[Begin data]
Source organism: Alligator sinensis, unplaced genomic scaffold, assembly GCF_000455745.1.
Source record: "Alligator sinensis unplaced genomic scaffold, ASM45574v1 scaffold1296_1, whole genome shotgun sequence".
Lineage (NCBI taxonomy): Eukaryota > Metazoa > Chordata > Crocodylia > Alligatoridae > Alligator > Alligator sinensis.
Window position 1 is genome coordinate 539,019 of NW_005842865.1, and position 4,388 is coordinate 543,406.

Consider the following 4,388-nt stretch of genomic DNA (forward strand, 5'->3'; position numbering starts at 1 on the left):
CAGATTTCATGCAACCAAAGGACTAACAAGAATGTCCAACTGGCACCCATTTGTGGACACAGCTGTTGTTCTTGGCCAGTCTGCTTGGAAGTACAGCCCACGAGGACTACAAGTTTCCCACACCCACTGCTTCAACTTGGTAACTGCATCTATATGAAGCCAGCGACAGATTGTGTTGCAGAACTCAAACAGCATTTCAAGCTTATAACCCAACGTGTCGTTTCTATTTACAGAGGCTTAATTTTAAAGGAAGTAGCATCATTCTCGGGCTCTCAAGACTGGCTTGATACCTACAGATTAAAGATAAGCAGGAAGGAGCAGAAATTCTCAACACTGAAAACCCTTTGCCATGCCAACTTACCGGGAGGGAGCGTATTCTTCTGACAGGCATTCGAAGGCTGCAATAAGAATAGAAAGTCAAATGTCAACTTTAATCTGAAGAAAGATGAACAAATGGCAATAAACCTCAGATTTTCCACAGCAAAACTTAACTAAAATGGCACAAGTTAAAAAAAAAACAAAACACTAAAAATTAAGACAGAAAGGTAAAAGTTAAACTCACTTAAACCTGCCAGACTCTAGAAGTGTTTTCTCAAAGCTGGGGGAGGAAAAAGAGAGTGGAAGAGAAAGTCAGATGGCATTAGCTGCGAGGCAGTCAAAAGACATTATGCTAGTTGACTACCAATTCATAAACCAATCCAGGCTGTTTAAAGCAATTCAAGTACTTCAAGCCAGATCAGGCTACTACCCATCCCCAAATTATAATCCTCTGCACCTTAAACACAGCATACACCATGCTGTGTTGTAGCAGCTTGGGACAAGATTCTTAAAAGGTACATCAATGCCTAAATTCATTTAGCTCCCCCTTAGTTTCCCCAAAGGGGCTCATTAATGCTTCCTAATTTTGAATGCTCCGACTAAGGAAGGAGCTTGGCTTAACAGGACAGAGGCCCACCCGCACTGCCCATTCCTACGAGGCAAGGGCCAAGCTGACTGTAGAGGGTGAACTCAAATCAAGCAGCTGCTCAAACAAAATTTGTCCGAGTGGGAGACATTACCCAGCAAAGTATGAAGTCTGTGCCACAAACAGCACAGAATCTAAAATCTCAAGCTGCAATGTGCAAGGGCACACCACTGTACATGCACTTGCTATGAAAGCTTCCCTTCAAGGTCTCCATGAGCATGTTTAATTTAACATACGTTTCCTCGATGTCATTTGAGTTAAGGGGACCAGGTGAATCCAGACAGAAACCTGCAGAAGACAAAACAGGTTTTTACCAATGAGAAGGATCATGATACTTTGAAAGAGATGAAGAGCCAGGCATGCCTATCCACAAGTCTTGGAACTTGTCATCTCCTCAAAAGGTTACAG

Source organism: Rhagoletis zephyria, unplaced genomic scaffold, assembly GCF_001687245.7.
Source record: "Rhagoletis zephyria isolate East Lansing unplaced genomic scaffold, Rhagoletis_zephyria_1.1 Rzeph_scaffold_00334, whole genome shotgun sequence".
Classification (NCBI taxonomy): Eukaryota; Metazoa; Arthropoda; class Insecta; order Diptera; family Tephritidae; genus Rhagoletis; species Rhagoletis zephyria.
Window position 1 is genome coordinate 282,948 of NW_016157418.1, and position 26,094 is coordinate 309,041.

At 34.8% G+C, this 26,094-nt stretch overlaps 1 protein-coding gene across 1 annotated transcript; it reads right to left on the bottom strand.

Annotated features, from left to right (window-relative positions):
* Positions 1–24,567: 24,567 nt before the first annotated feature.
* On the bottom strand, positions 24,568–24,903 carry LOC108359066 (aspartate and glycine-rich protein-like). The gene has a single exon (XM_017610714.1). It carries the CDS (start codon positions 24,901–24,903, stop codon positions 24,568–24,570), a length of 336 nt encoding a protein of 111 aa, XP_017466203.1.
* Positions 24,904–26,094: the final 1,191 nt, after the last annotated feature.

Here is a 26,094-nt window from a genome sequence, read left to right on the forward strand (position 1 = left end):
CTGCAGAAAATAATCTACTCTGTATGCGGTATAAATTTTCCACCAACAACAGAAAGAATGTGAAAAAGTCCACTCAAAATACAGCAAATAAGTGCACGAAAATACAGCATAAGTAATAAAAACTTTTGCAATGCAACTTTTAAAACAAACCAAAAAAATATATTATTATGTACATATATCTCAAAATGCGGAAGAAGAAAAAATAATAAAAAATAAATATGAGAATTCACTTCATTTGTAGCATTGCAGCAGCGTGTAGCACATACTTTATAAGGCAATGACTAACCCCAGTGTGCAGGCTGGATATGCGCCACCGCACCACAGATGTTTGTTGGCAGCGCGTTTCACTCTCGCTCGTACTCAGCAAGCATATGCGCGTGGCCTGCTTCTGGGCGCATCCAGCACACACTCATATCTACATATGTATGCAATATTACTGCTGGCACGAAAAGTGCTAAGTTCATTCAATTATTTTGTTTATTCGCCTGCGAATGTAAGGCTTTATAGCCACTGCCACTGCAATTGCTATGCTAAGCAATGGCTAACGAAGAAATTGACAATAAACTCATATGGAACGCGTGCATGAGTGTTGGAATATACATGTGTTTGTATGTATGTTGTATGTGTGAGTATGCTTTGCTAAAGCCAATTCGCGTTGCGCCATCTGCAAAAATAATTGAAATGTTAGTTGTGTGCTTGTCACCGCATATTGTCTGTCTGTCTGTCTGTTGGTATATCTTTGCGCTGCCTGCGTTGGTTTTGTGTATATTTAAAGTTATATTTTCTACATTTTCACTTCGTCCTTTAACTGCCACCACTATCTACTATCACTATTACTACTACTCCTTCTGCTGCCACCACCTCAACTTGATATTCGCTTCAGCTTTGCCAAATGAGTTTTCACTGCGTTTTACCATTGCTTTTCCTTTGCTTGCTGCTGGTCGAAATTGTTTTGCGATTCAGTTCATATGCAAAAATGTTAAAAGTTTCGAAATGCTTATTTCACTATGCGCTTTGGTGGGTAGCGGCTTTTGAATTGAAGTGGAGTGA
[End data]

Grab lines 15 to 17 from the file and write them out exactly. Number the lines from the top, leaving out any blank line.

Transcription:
* Positions 24,904–26,094: the final 1,191 nt, after the last annotated feature.

Here is a 26,094-nt window from a genome sequence, read left to right on the forward strand (position 1 = left end):
CTGCAGAAAATAATCTACTCTGTATGCGGTATAAATTTTCCACCAACAACAGAAAGAATGTGAAAAAGTCCACTCAAAATACAGCAAATAAGTGCACGAAAATACAGCATAAGTAATAAAAACTTTTGCAATGCAACTTTTAAAACAAACCAAAAAAATATATTATTATGTACATATATCTCAAAATGCGGAAGAAGAAAAAATAATAAAAAATAAATATGAGAATTCACTTCATTTGTAGCATTGCAGCAGCGTGTAGCACATACTTTATAAGGCAATGACTAACCCCAGTGTGCAGGCTGGATATGCGCCACCGCACCACAGATGTTTGTTGGCAGCGCGTTTCACTCTCGCTCGTACTCAGCAAGCATATGCGCGTGGCCTGCTTCTGGGCGCATCCAGCACACACTCATATCTACATATGTATGCAATATTACTGCTGGCACGAAAAGTGCTAAGTTCATTCAATTATTTTGTTTATTCGCCTGCGAATGTAAGGCTTTATAGCCACTGCCACTGCAATTGCTATGCTAAGCAATGGCTAACGAAGAAATTGACAATAAACTCATATGGAACGCGTGCATGAGTGTTGGAATATACATGTGTTTGTATGTATGTTGTATGTGTGAGTATGCTTTGCTAAAGCCAATTCGCGTTGCGCCATCTGCAAAAATAATTGAAATGTTAGTTGTGTGCTTGTCACCGCATATTGTCTGTCTGTCTGTCTGTTGGTATATCTTTGCGCTGCCTGCGTTGGTTTTGTGTATATTTAAAGTTATATTTTCTACATTTTCACTTCGTCCTTTAACTGCCACCACTATCTACTATCACTATTACTACTACTCCTTCTGCTGCCACCACCTCAACTTGATATTCGCTTCAGCTTTGCCAAATGAGTTTTCACTGCGTTTTACCATTGCTTTTCCTTTGCTTGCTGCTGGTCGAAATTGTTTTGCGATTCAGTTCATATGCAAAAATGTTAAAAGTTTCGAAATGCTTATTTCACTATGCGCTTTGGTGGGTAGCGGCTTTTGAATTGAAGTGGAGTGA